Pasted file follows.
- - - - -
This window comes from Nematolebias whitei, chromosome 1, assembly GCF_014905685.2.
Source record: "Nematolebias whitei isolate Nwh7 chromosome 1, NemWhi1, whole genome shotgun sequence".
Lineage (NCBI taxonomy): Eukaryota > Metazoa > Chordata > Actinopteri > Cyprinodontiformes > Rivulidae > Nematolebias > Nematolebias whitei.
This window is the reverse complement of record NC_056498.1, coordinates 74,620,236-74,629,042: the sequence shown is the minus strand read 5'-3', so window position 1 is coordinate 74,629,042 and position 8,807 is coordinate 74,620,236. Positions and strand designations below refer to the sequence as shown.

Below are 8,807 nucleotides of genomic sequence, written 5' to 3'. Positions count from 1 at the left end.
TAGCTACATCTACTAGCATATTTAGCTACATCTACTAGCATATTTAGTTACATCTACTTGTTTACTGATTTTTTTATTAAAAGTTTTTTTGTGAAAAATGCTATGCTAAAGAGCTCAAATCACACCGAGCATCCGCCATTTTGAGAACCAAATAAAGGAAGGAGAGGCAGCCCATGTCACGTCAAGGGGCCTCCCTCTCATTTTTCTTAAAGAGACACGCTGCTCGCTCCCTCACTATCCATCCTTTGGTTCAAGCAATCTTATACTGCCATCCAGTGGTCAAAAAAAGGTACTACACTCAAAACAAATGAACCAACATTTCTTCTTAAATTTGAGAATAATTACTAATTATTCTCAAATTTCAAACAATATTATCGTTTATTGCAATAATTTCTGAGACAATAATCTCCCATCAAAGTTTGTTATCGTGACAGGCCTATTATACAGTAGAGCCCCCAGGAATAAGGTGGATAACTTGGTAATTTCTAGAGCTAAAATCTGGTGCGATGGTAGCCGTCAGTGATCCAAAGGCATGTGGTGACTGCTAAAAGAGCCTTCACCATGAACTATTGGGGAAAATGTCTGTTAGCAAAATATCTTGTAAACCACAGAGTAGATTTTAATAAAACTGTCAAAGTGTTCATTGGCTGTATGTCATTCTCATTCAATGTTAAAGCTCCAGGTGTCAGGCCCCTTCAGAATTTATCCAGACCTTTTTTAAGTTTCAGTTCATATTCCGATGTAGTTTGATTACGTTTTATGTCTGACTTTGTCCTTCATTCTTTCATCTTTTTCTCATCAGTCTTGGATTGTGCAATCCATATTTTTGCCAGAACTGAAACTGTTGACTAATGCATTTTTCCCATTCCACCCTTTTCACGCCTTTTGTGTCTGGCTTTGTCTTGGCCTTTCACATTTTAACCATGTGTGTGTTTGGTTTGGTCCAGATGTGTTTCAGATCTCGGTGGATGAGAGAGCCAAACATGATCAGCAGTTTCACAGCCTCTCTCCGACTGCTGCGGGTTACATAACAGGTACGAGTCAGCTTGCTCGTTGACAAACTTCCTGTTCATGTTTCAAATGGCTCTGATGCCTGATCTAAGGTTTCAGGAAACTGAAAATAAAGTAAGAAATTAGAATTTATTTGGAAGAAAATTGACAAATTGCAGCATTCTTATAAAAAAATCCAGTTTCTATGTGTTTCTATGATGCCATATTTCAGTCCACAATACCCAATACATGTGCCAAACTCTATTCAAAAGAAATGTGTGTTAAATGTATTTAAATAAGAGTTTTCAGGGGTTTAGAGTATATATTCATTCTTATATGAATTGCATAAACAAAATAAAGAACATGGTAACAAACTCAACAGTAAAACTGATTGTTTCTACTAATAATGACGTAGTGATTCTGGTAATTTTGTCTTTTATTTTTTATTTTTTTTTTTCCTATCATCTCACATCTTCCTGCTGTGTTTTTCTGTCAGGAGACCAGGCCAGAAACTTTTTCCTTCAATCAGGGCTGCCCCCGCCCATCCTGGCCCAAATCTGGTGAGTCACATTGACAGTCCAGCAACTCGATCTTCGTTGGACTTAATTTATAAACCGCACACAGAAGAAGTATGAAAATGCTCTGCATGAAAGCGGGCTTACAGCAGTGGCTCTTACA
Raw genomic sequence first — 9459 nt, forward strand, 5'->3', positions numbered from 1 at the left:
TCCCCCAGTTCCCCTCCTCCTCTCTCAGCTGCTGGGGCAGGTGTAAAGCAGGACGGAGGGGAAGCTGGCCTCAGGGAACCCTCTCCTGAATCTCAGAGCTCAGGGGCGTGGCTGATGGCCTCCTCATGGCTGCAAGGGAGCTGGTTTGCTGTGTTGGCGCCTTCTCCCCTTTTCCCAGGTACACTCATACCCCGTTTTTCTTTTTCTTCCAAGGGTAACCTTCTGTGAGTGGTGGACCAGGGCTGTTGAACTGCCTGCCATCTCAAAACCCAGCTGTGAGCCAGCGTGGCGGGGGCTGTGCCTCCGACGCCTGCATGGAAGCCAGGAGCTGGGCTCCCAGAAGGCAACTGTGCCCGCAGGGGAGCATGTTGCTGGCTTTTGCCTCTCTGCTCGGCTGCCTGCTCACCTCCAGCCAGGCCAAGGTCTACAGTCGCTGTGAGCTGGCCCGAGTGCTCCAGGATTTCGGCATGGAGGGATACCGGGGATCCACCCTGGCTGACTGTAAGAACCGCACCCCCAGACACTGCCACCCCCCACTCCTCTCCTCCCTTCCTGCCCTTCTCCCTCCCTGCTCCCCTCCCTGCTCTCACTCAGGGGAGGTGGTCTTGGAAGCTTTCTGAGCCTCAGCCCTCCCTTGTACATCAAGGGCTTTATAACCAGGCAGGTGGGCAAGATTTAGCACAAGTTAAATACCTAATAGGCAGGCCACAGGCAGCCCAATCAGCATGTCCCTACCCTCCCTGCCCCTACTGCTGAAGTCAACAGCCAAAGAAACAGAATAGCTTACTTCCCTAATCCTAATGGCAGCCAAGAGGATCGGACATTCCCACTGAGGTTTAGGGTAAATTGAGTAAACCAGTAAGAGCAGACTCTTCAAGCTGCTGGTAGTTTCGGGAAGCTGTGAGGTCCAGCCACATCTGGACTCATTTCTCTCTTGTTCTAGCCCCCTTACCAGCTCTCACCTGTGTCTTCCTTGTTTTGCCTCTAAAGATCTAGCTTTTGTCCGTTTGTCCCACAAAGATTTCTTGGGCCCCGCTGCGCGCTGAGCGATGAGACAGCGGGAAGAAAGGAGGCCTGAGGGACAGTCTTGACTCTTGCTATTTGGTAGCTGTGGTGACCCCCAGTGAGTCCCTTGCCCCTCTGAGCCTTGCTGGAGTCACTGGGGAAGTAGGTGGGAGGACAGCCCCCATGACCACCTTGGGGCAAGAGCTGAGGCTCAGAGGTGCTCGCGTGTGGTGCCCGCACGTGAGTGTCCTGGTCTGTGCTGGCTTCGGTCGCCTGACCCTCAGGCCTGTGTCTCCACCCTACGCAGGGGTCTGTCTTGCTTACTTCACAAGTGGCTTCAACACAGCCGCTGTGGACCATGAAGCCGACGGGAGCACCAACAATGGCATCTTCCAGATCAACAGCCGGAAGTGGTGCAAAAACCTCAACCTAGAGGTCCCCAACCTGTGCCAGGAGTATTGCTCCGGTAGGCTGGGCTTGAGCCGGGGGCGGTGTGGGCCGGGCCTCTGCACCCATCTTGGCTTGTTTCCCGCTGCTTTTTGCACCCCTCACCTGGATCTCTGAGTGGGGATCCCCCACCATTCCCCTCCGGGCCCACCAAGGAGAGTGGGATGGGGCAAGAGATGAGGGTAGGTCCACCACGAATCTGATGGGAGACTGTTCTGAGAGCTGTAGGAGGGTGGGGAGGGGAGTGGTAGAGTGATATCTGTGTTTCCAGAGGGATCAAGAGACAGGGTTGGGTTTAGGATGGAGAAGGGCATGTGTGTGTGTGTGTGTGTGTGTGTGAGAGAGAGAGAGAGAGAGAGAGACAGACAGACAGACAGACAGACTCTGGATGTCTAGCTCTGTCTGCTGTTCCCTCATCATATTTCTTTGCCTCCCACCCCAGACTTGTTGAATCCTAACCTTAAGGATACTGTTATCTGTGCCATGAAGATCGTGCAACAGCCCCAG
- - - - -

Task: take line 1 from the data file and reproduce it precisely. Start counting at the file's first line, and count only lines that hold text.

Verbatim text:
This window comes from Nematolebias whitei, chromosome 1, assembly GCF_014905685.2.